Spouse of the Blessed Virgin,
Virginal Father of Jesus
and Patron of the Universal Church
(† ca. 30)
Saint Joseph was by birth of the royal family of David, but was living in humble obscurity as a carpenter, until God raised him to the highest office ever accorded a mortal man, by choosing him to be the spouse of the Virgin Mother, the virginal father and guardian of the Incarnate Word. Joseph, says Holy Scripture, was a just man. He was innocent and pure, as became the husband of Mary; he was gentle and tender, as one worthy to be named the father of Jesus; he was prudent and a lover of silence, as became the master of the holy house; above all, he was faithful and obedient to divine calls.
His conversation was with Angels rather than with men. When he learned that Mary bore within Her womb the Lord of heaven, he feared to take Her as his wife; but an Angel bade him put his fear aside, and all doubts vanished. When Herod sought the life of the divine Infant, an Angel told Joseph in a dream to fly with the Child and His Mother into Egypt. Joseph at once arose and obeyed. This sudden and unexpected flight must have exposed both him and his little Family to many inconveniences and sufferings; the journey with a newborn infant and a tender virgin was long, and the greater part of the way led through deserts and among strangers. Yet Saint Joseph alleges no excuses, nor inquires at what time they were to return.
Saint Chrysostom observes that God treats in this way all His servants, sending them frequent trials to clear their hearts from the rust of self-love, but intermixing with afflictions, seasons of consolation. It is the opinion of the Fathers that when the Holy Family entered Egypt, at the presence of the Child Jesus all the oracles of that superstitious country were struck dumb, and the statues of their gods trembled, and in many places fell to the ground. The Fathers also attribute to this holy visit the spiritual benediction poured on that country, which made it for many ages fruitful in Saints.
After the death of King Herod, of which Saint Joseph was informed in another vision, God ordered him to return with the Child and His Mother into the land of Israel, which our Saint readily accomplished. But when he arrived in Judea, hearing that Archelaus had succeeded Herod in that part of the land, and apprehensive that the son might be infected with his father's vices, he feared to settle there, as he would otherwise probably have done, for the education of the Child. Therefore, directed by God through still another angelic visit, he retired into the dominions of Herod Antipas in Galilee, and to his former habitation in Nazareth.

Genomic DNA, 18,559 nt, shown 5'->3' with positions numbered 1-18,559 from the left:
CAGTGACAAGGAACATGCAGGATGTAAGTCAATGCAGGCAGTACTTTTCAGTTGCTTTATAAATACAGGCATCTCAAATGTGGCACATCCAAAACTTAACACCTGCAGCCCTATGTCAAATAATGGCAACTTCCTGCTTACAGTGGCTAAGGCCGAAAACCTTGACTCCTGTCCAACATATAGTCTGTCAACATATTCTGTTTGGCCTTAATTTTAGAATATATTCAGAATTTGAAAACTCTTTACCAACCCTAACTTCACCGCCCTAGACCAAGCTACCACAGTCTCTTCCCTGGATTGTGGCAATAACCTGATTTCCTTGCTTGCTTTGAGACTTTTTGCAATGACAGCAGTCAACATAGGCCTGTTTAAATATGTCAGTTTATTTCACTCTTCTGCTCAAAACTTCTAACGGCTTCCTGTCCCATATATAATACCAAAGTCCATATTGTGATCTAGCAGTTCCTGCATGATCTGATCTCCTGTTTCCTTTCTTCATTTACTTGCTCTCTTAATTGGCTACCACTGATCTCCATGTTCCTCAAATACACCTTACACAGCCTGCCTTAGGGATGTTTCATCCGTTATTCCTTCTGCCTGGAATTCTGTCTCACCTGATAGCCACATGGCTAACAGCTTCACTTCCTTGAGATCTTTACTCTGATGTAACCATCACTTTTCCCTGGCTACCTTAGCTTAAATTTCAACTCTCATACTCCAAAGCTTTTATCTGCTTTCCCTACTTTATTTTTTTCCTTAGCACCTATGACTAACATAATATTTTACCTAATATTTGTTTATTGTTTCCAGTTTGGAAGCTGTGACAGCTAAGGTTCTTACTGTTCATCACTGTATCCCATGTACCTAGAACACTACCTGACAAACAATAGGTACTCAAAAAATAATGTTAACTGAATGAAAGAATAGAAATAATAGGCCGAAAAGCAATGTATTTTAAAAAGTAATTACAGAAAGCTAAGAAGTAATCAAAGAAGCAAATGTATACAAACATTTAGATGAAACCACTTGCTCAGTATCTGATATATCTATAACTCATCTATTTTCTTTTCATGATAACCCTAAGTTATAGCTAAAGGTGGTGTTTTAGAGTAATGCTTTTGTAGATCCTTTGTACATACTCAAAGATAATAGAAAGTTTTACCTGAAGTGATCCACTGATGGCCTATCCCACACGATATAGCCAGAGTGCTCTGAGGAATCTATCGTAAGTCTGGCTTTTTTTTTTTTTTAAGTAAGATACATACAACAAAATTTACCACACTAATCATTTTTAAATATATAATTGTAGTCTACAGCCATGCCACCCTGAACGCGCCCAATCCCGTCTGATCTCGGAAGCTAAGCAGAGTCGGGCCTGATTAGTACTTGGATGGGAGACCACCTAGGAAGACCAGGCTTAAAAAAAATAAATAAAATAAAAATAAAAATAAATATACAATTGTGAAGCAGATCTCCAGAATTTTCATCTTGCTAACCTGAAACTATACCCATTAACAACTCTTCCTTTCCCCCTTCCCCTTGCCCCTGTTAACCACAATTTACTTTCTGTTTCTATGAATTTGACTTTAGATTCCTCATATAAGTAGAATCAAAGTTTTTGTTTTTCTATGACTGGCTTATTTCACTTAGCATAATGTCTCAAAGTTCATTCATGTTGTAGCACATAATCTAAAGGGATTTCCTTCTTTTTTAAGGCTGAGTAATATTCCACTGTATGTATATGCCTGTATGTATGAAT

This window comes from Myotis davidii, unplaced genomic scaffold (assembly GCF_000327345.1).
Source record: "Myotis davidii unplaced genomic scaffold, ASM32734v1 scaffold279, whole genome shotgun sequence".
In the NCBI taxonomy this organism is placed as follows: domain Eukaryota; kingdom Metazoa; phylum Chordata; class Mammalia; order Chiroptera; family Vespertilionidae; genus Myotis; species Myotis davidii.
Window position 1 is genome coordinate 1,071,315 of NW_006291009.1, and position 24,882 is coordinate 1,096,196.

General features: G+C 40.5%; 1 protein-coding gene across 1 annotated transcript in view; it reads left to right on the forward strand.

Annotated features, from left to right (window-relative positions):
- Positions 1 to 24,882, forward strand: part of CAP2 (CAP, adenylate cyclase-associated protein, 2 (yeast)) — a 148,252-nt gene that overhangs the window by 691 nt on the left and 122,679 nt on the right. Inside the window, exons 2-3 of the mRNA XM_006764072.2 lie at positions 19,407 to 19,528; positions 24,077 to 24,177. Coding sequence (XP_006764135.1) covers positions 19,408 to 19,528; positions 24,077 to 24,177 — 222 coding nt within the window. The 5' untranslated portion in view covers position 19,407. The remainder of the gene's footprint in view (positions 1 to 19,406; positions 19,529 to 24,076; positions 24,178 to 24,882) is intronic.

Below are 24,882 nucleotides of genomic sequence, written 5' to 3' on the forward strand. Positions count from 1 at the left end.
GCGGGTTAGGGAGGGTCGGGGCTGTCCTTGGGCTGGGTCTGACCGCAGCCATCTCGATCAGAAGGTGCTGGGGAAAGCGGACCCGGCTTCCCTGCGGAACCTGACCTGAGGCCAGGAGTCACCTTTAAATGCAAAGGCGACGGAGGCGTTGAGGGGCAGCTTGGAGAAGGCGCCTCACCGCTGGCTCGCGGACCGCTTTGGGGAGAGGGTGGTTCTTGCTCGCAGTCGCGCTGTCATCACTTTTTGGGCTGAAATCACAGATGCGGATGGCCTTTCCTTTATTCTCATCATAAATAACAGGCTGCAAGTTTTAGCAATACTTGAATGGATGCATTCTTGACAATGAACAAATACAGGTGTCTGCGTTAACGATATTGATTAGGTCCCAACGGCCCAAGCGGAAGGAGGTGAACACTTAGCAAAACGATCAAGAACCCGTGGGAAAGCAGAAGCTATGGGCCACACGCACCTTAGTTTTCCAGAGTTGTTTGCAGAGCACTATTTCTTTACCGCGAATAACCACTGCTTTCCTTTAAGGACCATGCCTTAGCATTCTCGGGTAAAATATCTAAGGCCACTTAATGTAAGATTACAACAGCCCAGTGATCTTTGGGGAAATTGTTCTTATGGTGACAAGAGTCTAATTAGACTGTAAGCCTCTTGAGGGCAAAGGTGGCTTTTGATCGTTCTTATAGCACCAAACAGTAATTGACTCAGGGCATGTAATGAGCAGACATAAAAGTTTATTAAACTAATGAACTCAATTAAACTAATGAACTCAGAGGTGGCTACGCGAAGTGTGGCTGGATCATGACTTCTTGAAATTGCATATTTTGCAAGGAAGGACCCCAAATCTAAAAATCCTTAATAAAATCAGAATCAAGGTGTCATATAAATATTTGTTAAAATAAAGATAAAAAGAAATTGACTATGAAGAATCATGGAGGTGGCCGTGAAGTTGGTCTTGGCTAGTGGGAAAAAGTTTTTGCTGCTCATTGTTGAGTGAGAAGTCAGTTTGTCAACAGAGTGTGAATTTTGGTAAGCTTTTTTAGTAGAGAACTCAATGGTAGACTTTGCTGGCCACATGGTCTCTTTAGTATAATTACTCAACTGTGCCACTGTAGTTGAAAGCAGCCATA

Saint Joseph, a strict observer of the Mosaic law, journeyed each year at the time of the Passover to Jerusalem. Our Saviour, in the twelfth year of His age, accompanied His parents. Having participated in the usual ceremonies of the feast, the parents were returning with many of their neighbors and acquaintances towards Galilee, and never doubted that Jesus was with some of the company. They traveled on for a whole day's journey before they discovered that He was not with them. But when night came on and they could find no trace of Him among their kindred and acquaintances, they, in the deepest affliction, returned with the utmost haste to Jerusalem. We are left to imagine their tears and their efforts to find Him. After an anxious search of three days they discovered Him in the Temple, discoursing with the learned doctors of the law, and asking them such questions as aroused the admiration of all who heard Him. His Mother told Him with what grief and earnestness they had sought Him and asked, "Son, why have You dealt with us in this way? Behold, Your Father and I have searched for You in great affliction of mind." The young Saviour answered, "How is it that You sought Me? Did You not know that I must be about My Father's business?" In this way Jesus encourages all young persons who are called to serve God to persevere in that high vocation, whatever the cost. But we are told that although He had remained in the Temple unknown to His parents, in all other things He was obedient to them, returning with them to Nazareth, and living there in all dutiful subjection to them.
As no further mention is made of Saint Joseph, he must have died before the marriage feast of Cana and the beginning of our divine Saviour's ministry. We cannot doubt that he had the happiness of the presence of Jesus and Mary at his death, praying beside him, assisting and comforting him in his last moments; therefore he is invoked for the great grace of a happy death and the spiritual presence of Jesus in that hour.
Reflection. The words of the Pharaoh to those who applied to him for aid, "Go to Joseph" are fitting for the second great Joseph of sacred history. Saint Teresa of Avila said she never had recourse to him in vain. Saint Joseph, vicar of the Eternal Father upon earth, protector of Jesus in His home at Nazareth, and affectionate lover of all children for the sake of the Holy Child, should be the chosen guardian and model of every true Christian family.